Walter Matthau not only directed this film but he starred in it as well.  He plays Jack Martin, a career criminal who pulls off a daring bank robbery.  How does he do it?  Well, first, he rents an office in the same building as the bank.  He gets to know everyone at the bank.  He wins their trust.  No one can resist the charms of Jack Martin, which I guess is the advantage of getting to direct yourself.

On the day of the robbery, Jack approaches the cops who are hanging around outside the bank.  He tells them that he’s from Hollywood and he’s going to be shooting a scene in which he pretends to rob the bank.  He assures them that it will look realistic.  They might even see a rather flustered bank manager leading him into the vault.  But it’s just a movie and therefore, it’s very important that the cops not rush into the bank with their guns drawn or anything silly like that.

Of course, the cops fall for it.  While Jack is busy robbing the bank, the cops are just hanging around and shooting the breeze outside.  When Jack walks out of the bank, he thanks the cops for not ruining the scene and then promptly leaves.  Needless to say, the cops are humiliated when they realize how they’ve been tricked.  For them, tracking down Jack isn’t just about upholding the law.  It’s about vengeance.

Meanwhile, the local mob boss is upset because not only did Jack rob the bank without permission but he also failed to shared any of the stolen money.  Not only does Jack have the cops after him but he also has all the local gangsters!

What a mess!

However, Jack isn’t worried.  He’s happy because he’s met and fallen in with a local librarian, Carol (played by Carol Grace).  Will Jack find love or will his criminal past find him?

It’s always a bit strange to watch a film that’s been directed by an actor with a firmly entrenched persona.  Matthau was famous for playing urban misanthropes and, when watching Gangster Story, your natural instinct is to look for signs of that curmudgeonly worldview.  There are hints of it in the scene where Jack tricks the cops outside the bank but, for the most part, there’s really not much personality to be found in any of the film’s scenes.  Matthau’s direction is workmanlike but never particularly memorable.  For reasons that will soon become clear, as a director, Matthau seems far more interested in the unlikely love story between Jack and Carol than in the film’s criminal-on-the-run storyline.  After making this film together, Walter Matthau and Carol Grace married.  It was her third marriage and Matthau’s second and it lasted for 41 years, ending only with Walter Matthau’s death in 2000.

Not surprisingly, the scenes between Jack and Carol are the best in the film.  As for the rest of it, it’s pretty much a standard crime film.  As a director, Matthau struggles to keep the story moving at a steady pace and the film’s low-budget certainly doesn’t help.  Watching the film, you can tell why Walter Matthau devoted the rest of his career to acting as opposed to directing.  It’s hard not to feel that he made the right choice.

A Movie A Day #17: The Laughing Policeman (1973, directed by Stuart Rosenberg)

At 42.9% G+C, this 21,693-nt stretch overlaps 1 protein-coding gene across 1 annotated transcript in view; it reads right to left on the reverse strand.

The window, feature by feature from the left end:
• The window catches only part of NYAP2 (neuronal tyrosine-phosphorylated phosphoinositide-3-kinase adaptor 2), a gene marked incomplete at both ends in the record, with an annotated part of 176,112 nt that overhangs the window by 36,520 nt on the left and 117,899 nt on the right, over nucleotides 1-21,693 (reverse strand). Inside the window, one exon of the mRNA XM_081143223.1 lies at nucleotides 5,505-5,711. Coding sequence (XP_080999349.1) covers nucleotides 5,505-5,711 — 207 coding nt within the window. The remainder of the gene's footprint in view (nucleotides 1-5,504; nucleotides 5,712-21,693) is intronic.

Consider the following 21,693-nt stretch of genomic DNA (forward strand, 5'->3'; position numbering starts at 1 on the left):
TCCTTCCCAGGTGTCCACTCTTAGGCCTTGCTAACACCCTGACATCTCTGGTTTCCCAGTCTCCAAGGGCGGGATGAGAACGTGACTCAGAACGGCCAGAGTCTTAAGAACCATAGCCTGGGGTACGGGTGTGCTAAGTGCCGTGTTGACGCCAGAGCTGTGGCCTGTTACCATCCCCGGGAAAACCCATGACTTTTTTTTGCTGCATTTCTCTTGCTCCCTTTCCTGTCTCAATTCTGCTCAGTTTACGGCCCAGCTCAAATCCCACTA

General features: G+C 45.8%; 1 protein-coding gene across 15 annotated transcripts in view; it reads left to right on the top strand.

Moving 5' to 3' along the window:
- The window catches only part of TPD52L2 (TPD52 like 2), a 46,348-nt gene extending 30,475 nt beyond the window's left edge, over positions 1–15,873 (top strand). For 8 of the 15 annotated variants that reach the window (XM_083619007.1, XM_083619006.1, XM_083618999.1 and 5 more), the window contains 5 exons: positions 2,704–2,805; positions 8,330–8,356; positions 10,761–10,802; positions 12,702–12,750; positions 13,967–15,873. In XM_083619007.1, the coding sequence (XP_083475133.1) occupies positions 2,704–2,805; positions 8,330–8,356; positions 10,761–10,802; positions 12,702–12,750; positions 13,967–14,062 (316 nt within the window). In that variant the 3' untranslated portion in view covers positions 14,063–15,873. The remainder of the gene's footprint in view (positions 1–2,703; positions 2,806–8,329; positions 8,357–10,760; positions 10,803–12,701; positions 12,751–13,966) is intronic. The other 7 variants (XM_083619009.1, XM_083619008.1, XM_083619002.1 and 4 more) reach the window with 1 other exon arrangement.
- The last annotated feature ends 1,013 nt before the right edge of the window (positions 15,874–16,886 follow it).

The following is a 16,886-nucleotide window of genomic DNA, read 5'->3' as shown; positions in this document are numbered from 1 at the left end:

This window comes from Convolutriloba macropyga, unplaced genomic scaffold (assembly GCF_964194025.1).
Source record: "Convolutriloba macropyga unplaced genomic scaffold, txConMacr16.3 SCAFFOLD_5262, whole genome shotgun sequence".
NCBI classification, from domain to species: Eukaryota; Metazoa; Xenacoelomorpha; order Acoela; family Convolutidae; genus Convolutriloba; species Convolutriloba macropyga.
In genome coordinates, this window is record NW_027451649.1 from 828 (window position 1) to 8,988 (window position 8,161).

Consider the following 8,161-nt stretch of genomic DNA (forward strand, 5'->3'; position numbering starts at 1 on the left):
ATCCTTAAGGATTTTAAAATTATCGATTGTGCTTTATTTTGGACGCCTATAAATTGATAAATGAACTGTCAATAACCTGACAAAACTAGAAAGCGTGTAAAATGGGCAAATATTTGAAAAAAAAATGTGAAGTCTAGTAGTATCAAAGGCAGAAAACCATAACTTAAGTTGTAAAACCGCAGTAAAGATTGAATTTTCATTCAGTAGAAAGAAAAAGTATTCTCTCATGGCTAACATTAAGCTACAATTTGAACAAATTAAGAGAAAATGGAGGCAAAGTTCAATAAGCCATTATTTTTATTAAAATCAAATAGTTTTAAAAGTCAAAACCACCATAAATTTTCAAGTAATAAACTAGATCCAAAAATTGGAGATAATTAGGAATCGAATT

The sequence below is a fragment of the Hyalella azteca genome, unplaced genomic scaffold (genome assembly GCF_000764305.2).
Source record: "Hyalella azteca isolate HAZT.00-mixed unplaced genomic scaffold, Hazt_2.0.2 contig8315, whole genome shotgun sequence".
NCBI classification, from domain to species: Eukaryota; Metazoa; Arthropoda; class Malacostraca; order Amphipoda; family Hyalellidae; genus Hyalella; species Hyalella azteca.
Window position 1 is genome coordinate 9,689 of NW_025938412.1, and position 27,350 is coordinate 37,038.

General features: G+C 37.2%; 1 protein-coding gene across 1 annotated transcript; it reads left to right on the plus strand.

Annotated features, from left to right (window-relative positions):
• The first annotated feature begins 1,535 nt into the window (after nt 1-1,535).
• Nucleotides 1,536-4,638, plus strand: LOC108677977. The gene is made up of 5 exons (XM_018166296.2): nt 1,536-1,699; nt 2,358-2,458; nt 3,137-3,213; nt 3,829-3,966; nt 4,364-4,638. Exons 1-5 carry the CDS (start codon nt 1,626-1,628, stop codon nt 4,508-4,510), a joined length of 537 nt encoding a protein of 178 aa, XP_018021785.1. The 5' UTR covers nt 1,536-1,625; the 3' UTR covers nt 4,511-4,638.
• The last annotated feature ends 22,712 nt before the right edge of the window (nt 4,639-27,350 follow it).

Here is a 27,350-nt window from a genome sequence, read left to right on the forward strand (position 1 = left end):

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San Francisco in the 1970s.  Revolution is in the air.  Hippies are on every street corner.  A man named Gus Niles knows that he’s being tailed by an off-duty cop, Dave Evans.  Gus boards a city bus, knowing that Evans will follow him.  On the bus, an unseen gunman suddenly opens fire with an M3 submachine gun, not only killing both Evans and Gus but six other people as well.  After the bus crashes, the gunman calmly departs.  At first, it is assumed that the massacre was another random mass shooting, like Charles Whitman in Austin or Mark Essex in New Orleans.  But one San Francisco detective is convinced that it wasn’t random at all.

The Laughing Policeman was one of the many police procedurals to be released after the box office success of Dirty Harry and The French Connection and, despite the name, it’s also one of the grimmest.  While the complex mystery behind why Evans was following Gus and who killed everyone on the bus is intriguing, The Laughing Policeman‘s main focus is on the often frustrating nitty gritty of the investigation, complete with false leads, uncooperative witnesses, unanswerable questions, and detectives who frequently make stupid mistakes.  The movie’s first fifteen minutes are devoted to the police processing the bus, with Stuart Rosenberg (best known for directing Paul Newman in Cool Hand Luke) using overlapping dialogue to give the entire scene a documentary feel.  As Detective Jake Martin, Walter Matthau is even more cynical and downbeat than usual while Bruce Dern provides good support as a younger, more volatile detective.  The supporting cast is full of 70s character actors, like Lou Gossett, Anthony Zerbe, Gregory Sierra,and playing perhaps the sleaziest drug dealer ever seen in an American movie, Paul Koslo.

The Laughing Policeman was based on a Swedish novel that took place in Stockholm but, for the movie, Swedish Detective Martin Beck became world-weary Sgt. Jake Martin and Stockholm became San Francisco.  Rosenberg directed the entire film on location, giving The Laughing Policeman the type of realistic feeling that would later be duplicated by TV shows like Hill Street Blues, NYPD Blue, and Law & Order.  Though it may not be as well-known as either Dirty Harry or The French Connection, The Laughing Policeman is a dark and tough police procedural, an underrated classic of the genre.

Incidentally, The Laughing Policeman was one of the first films for which character actor Bruce Dern shared top billing.  According to Dern’s autobiography, Matthau generously insisted that Dern be credited, with him, above the title.